Heineken Cup: The Need to Compromise – Paul Vaughan

October 3, 2013

Having been involved in The Heineken Cup at its inception it has been interesting to watch the tournament develop and become what it is today.

There has been the odd stumble along the way, but despite the way that the sport works with its wide range of interested parties and stakeholders, it has blossomed into a tournament that takes club rugby in Europe to a higher level.

So, what are the issues being played out in the media?


Qualification is undoubtedly an issue with the argument of the relegation focus in England and France versus the direct entry of teams from The Pro 12 Tournament. In reality the countries that make up the Pro 12 league do not have the depth of resources to run similar sized top flight leagues to that of those in England and France which is why they run a combined League.

If you start with a long term view that the sport itself is best served by the diversity of top level competition and an objective that the sports strength is in the collective, then the sport itself must help itself by giving opportunity to the its smaller markets. This is demonstrated best in the NFL through its player draft system and distribution of revenues and in rugby the entry of Italy to the 6 Nations and Argentina to the Rugby Championship.

The attractiveness and success of the clubs from only 2 countries playing against each other is definitely questionable. It may be exciting in the short term but maybe not the long. We only need to look at examples elsewhere – expansion teams in all American sports, the development of Super Rugby and the need for the Tri Nations adding a 4th country, for example.


The distribution of revenues should not be confused with the source of those revenues. Bigger markets will always deliver more revenues, which is due to the volume of interest and the competition between those willing to pay for television and sponsorship rights. Distribution is about choice; teams that compete in the UEFA Champions League do not share their revenues with other members of their League. The NFL shares everything. There will always be claims for the strongest to take a bigger share as we now hear from the FA Premier League, but at the end of the day but it is the attractiveness of the competition and the size of the potential audience that drive the revenues. There is more value to realize in the competition.



Rugby players are always in a difficult position, as they will want a balance between playing at the highest level, the best earnings possible for a relatively short career and the desire to play for their country if selected.

Likewise, teams in any country will want to retain the best players. Their country will also want to have the strongest possible domestic competition and keep their homegrown players in the country. It comes down to financial resource and quality of competition that enable players to be fairly rewarded. In turn this helps to inspire the next generation and maintain interest in the game. The 6 Nations needs to have 6 strong teams for the long term.

It is not only club rugby that benefits from players playing sides from other countries, International sides whose players gain from the wider experience also benefit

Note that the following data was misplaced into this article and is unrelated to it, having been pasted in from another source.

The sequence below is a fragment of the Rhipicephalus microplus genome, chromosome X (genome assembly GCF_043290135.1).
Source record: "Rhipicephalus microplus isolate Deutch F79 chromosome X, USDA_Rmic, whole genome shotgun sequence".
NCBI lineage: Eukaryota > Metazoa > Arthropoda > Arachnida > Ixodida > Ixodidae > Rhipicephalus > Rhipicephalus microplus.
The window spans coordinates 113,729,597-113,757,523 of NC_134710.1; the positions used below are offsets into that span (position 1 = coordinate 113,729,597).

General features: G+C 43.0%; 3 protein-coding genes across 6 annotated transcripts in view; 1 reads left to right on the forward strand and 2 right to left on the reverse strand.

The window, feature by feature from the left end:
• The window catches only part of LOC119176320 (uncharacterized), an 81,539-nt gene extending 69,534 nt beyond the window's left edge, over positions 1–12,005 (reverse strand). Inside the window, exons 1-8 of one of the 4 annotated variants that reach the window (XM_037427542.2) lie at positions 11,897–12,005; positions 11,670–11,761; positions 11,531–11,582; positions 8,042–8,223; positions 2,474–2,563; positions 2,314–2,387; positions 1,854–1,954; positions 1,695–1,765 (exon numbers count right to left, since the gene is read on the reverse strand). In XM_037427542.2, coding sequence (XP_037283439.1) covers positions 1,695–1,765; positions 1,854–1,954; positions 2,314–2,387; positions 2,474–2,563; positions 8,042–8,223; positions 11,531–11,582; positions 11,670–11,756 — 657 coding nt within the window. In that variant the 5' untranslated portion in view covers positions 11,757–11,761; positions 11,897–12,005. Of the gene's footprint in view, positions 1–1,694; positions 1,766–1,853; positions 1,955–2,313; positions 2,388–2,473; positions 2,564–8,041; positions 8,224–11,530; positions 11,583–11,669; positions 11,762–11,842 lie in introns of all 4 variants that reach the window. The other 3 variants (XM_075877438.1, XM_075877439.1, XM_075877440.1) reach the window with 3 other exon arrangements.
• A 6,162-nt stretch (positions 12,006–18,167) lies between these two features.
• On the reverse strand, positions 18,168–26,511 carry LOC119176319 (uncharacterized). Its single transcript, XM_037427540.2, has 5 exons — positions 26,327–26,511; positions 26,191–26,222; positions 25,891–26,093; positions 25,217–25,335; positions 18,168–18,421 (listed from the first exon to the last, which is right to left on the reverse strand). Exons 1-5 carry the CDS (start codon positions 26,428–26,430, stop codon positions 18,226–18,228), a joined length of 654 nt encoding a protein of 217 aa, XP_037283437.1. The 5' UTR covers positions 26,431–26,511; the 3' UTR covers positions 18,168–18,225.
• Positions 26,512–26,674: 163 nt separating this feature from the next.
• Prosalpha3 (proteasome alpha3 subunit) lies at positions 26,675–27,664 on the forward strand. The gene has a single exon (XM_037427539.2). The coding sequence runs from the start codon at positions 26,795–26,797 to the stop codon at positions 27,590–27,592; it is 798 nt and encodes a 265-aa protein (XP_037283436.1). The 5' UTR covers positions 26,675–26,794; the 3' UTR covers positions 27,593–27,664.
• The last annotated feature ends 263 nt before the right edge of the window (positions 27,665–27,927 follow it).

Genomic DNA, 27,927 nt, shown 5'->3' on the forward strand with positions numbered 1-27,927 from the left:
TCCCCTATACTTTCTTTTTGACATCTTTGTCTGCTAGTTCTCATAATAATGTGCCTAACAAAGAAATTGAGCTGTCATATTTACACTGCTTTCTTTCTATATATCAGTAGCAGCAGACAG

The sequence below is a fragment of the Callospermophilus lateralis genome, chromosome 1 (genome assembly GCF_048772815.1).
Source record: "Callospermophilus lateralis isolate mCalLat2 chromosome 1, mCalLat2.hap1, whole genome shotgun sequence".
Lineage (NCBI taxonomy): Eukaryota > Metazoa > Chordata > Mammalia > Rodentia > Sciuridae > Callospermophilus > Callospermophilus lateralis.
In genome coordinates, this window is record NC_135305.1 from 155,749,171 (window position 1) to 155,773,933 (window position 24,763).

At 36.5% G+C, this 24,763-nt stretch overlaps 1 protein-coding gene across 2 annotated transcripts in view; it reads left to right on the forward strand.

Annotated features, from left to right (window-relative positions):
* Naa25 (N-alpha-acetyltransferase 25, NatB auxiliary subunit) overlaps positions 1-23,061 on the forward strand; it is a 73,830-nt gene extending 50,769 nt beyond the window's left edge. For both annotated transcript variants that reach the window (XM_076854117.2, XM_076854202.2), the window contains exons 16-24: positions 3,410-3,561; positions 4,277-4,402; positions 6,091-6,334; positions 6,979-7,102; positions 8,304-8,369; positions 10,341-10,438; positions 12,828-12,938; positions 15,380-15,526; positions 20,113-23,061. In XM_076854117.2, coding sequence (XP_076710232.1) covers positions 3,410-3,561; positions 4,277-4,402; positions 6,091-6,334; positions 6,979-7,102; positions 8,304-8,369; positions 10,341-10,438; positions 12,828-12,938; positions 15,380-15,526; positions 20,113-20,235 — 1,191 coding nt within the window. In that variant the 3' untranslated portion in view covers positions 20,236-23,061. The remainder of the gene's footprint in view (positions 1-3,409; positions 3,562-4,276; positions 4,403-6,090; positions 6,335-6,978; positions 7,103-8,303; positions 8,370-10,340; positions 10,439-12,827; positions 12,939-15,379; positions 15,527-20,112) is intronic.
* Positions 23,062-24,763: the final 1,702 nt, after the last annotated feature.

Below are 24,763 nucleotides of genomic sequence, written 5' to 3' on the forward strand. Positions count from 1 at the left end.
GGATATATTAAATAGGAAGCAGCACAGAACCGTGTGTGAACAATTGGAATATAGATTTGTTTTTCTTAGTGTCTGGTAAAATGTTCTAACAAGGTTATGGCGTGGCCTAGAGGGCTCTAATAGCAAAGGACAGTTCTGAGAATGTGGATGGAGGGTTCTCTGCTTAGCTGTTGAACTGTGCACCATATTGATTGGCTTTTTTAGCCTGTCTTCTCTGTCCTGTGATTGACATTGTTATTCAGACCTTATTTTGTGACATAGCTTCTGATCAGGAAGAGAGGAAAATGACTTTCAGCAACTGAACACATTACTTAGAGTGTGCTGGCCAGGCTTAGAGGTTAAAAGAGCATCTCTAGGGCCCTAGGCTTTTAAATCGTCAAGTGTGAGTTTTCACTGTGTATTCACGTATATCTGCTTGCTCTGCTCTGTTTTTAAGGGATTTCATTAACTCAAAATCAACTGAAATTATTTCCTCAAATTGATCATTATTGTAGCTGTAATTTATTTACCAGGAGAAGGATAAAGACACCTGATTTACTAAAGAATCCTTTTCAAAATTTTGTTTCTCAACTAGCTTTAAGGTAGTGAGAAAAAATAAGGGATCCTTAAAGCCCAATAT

Administrators have the unenviable task of trying to balance the diverse interests of a range of clubs and countries with the aim of delivering the best possible competition for players and fans whilst delivering the largest revenues for distribution possible. Markets change quickly and administrators need to ensure they can take advantage for the benefit of the competition by being proactive. Politics should have no place here.


The owners of rugby clubs across a number of countries have been incredibly supportive of the game by consistently putting money into the game over a number of years with scant financial reward and I think we all hope this will continue. A proportionate voice within the structure of the tournaments that their teams play in is not unreasonable.

Commercial Partners

It is never good to play out a dispute of any sort in public. The old adage of “any publicity is good publicity” only works for those who want to be associated with uncertainty. Organisations that fund any sport need to be respected. Equally, those thinking of coming in will want to know that the future is sound.


Without the fans there is no funding. TV revenue is generated by fans watching and sponsors rely on them connecting with their brand. They are also the group that pays at the turnstiles. This group needs to be entertained on the field and be allowed to enjoy the lifestyle that is rugby. Club supporters welcome the addition of new sides coming to their home grounds and the opportunity to travel to new cities to follow their club.

Without doubt the Heineken Cup could benefit from change. The hope from most people is that compromise, thinking of all interested parties is reached quickly and that those involved think about the long term not just next season. An Anglo-French competition plus invitation sides is not the answer.

Paul Vaughan is the founder of Cardinal Red, a boutique sports marketing consultancy since September 2012.

He was part of the RFU’s successful bid team to host the Rugby World Cup in 2015 before being appointed the CEO of the delivery body, England Rugby 2015 Ltd.

Paul joined the Rugby Football Union in 2001 as Commercial Director becoming Business Operations Director, where his responsibilities encompassed both the generation of revenue for the game in England and for the marketing of the sport. He was intimately involved in the diversification of the Twickenham stadium business model and was MD of both the Hotel and Leisure businesses. The RFU’s revenue grew from £45m in 2001 to £130m in 2011.

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